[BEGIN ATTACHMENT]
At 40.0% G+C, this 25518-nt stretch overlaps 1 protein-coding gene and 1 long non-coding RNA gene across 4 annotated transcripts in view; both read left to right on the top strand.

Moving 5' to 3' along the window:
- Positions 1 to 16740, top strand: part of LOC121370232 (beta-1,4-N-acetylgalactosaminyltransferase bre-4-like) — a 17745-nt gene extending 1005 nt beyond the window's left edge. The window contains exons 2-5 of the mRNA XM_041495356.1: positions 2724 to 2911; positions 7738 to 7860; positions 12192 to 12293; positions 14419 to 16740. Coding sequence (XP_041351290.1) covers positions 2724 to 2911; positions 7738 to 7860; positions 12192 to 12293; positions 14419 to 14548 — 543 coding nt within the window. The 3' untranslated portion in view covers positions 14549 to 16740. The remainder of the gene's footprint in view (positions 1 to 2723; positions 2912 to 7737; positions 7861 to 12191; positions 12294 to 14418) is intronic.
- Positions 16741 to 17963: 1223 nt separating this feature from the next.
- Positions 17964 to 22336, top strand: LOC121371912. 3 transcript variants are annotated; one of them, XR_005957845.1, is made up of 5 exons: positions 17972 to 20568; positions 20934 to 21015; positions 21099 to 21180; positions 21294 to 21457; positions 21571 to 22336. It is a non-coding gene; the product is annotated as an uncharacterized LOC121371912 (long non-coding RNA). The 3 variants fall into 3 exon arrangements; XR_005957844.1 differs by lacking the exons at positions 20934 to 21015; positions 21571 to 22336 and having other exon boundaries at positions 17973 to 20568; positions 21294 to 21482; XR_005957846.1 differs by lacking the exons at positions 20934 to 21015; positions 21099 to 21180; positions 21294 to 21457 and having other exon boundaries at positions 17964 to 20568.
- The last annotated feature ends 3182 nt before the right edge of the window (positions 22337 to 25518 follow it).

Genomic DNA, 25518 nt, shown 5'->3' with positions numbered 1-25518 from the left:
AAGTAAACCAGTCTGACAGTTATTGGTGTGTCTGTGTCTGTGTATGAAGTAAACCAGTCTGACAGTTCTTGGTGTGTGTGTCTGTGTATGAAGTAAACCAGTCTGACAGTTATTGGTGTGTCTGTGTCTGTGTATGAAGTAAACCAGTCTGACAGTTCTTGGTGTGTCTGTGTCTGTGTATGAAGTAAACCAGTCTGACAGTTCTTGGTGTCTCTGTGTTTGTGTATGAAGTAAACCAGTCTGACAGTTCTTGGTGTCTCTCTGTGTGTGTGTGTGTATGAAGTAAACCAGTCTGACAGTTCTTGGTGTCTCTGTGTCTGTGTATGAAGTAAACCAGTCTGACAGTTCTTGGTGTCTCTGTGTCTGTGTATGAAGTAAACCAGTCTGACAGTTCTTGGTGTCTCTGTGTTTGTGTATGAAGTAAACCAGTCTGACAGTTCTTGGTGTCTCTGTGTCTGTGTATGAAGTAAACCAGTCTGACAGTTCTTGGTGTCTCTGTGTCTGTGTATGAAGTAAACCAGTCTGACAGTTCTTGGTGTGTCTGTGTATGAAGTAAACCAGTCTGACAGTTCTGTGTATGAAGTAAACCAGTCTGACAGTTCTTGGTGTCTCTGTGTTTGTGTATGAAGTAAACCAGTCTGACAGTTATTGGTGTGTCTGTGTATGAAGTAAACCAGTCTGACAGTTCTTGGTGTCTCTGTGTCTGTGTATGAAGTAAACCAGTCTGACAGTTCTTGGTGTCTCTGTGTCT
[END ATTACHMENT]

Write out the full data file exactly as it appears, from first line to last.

At 40.0% G+C, this 25518-nt stretch overlaps 1 protein-coding gene and 1 long non-coding RNA gene across 4 annotated transcripts in view; both read left to right on the top strand.

Moving 5' to 3' along the window:
- Positions 1 to 16740, top strand: part of LOC121370232 (beta-1,4-N-acetylgalactosaminyltransferase bre-4-like) — a 17745-nt gene extending 1005 nt beyond the window's left edge. The window contains exons 2-5 of the mRNA XM_041495356.1: positions 2724 to 2911; positions 7738 to 7860; positions 12192 to 12293; positions 14419 to 16740. Coding sequence (XP_041351290.1) covers positions 2724 to 2911; positions 7738 to 7860; positions 12192 to 12293; positions 14419 to 14548 — 543 coding nt within the window. The 3' untranslated portion in view covers positions 14549 to 16740. The remainder of the gene's footprint in view (positions 1 to 2723; positions 2912 to 7737; positions 7861 to 12191; positions 12294 to 14418) is intronic.
- Positions 16741 to 17963: 1223 nt separating this feature from the next.
- Positions 17964 to 22336, top strand: LOC121371912. 3 transcript variants are annotated; one of them, XR_005957845.1, is made up of 5 exons: positions 17972 to 20568; positions 20934 to 21015; positions 21099 to 21180; positions 21294 to 21457; positions 21571 to 22336. It is a non-coding gene; the product is annotated as an uncharacterized LOC121371912 (long non-coding RNA). The 3 variants fall into 3 exon arrangements; XR_005957844.1 differs by lacking the exons at positions 20934 to 21015; positions 21571 to 22336 and having other exon boundaries at positions 17973 to 20568; positions 21294 to 21482; XR_005957846.1 differs by lacking the exons at positions 20934 to 21015; positions 21099 to 21180; positions 21294 to 21457 and having other exon boundaries at positions 17964 to 20568.
- The last annotated feature ends 3182 nt before the right edge of the window (positions 22337 to 25518 follow it).

Genomic DNA, 25518 nt, shown 5'->3' with positions numbered 1-25518 from the left:
AAGTAAACCAGTCTGACAGTTATTGGTGTGTCTGTGTCTGTGTATGAAGTAAACCAGTCTGACAGTTCTTGGTGTGTGTGTCTGTGTATGAAGTAAACCAGTCTGACAGTTATTGGTGTGTCTGTGTCTGTGTATGAAGTAAACCAGTCTGACAGTTCTTGGTGTGTCTGTGTCTGTGTATGAAGTAAACCAGTCTGACAGTTCTTGGTGTCTCTGTGTTTGTGTATGAAGTAAACCAGTCTGACAGTTCTTGGTGTCTCTCTGTGTGTGTGTGTGTATGAAGTAAACCAGTCTGACAGTTCTTGGTGTCTCTGTGTCTGTGTATGAAGTAAACCAGTCTGACAGTTCTTGGTGTCTCTGTGTCTGTGTATGAAGTAAACCAGTCTGACAGTTCTTGGTGTCTCTGTGTTTGTGTATGAAGTAAACCAGTCTGACAGTTCTTGGTGTCTCTGTGTCTGTGTATGAAGTAAACCAGTCTGACAGTTCTTGGTGTCTCTGTGTCTGTGTATGAAGTAAACCAGTCTGACAGTTCTTGGTGTGTCTGTGTATGAAGTAAACCAGTCTGACAGTTCTGTGTATGAAGTAAACCAGTCTGACAGTTCTTGGTGTCTCTGTGTTTGTGTATGAAGTAAACCAGTCTGACAGTTATTGGTGTGTCTGTGTATGAAGTAAACCAGTCTGACAGTTCTTGGTGTCTCTGTGTCTGTGTATGAAGTAAACCAGTCTGACAGTTCTTGGTGTCTCTGTGTCT